The Political Economy of Antiracism Initiatives in the Post-Durban Round
THE POLITICAL ECONOMY OF ENDING RACISM AND THE WCAR, VOL. 93 NO. 2 (2003)
4 Pages Posted: 11 Dec 2013
Date Written: May 2003
Economists understand racial discrimination to mean differential treatment of identically situated individuals of different races. While this conceptualization permits detection and measurement of racially disparate market and nonmarket outcomes (Myers, 1993), it leaves unanswered the questions of how and why such differential treatment might arise and persist. Racism, or racial prejudice, is often alluded to as the underlying causal factor. But there is no coherent theory of racism in the body of economics literature. The dominant theories (the statistical discrimination and the Beckerian taste-for-discrimination theories) for the most part do not address the causes of racial prejudice, nor how it can persist even when discrimination by race is no longer permissible. Racism in its more narrow definition, as the belief in the inherent inferiority of a racial group, is even less well understood within the corpus of the economics literature. Just as the literature offers no clear consensus on what racism is, it similarly has virtually nothing to say about the organizations that fight racism. While there remains important theoretical room for understanding the problem of racism, it is just as important to understand the solution-makers that call themselves antiracism organizations.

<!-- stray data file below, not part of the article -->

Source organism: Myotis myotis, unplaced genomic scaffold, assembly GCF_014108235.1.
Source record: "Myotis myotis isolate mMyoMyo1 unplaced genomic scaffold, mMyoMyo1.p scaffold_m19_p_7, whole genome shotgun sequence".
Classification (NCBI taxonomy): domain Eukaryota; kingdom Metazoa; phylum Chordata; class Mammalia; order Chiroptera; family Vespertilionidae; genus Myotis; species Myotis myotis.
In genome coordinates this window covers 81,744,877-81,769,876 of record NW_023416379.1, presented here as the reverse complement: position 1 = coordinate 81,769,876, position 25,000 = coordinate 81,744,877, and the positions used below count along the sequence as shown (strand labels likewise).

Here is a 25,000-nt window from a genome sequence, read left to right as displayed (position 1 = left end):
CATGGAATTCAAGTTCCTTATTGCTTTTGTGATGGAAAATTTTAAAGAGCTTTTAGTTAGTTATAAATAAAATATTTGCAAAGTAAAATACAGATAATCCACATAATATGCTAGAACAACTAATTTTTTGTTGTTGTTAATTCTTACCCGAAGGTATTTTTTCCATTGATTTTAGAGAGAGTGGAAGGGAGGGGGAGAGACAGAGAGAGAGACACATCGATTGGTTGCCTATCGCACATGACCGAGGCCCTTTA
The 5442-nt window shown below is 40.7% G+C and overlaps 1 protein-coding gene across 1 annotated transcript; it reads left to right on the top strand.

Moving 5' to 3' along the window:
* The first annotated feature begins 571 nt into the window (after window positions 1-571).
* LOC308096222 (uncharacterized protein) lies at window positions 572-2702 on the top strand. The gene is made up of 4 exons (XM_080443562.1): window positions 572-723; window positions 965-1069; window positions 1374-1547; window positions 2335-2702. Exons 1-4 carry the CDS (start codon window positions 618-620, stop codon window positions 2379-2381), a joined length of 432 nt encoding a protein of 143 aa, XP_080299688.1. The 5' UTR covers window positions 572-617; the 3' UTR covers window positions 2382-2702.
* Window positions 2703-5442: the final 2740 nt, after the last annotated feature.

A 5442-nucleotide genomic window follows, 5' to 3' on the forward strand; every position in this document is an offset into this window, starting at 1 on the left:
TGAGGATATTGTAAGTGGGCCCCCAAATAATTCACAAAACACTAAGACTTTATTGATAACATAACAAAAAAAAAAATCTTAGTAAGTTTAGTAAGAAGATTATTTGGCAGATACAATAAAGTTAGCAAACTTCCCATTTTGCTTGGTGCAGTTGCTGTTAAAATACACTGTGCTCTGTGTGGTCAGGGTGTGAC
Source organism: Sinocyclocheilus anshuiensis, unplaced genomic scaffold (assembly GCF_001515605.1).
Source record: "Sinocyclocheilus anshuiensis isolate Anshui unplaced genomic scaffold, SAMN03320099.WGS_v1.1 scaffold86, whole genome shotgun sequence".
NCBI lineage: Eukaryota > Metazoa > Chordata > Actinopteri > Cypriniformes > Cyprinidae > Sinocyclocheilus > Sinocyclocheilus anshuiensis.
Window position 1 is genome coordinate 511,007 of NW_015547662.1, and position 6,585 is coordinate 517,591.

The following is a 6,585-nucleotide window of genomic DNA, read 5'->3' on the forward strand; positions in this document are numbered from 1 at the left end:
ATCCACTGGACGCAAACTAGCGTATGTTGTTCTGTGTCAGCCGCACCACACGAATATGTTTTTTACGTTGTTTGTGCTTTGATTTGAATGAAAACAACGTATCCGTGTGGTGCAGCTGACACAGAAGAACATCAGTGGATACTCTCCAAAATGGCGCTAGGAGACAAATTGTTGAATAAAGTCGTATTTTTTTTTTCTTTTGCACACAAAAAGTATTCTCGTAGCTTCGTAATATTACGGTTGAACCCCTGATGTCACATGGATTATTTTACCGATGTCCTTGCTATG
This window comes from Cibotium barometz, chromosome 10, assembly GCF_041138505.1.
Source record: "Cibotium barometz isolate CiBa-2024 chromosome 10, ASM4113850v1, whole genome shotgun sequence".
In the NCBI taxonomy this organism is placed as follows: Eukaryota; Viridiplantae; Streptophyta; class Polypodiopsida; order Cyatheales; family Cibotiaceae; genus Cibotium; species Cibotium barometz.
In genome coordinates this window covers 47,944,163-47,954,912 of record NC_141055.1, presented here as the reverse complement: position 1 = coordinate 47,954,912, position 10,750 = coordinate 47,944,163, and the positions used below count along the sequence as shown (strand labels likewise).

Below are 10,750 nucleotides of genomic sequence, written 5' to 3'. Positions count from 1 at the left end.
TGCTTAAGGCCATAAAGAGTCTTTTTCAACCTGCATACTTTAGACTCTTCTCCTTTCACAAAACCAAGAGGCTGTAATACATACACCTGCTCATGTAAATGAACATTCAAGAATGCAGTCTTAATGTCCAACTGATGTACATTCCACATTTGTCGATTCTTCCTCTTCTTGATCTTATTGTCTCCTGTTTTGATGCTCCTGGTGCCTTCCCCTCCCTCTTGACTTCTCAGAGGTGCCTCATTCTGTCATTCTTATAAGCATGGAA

Keywords: antiracism, economy, intiatives, post-durban round
Suggested Citation: Suggested Citation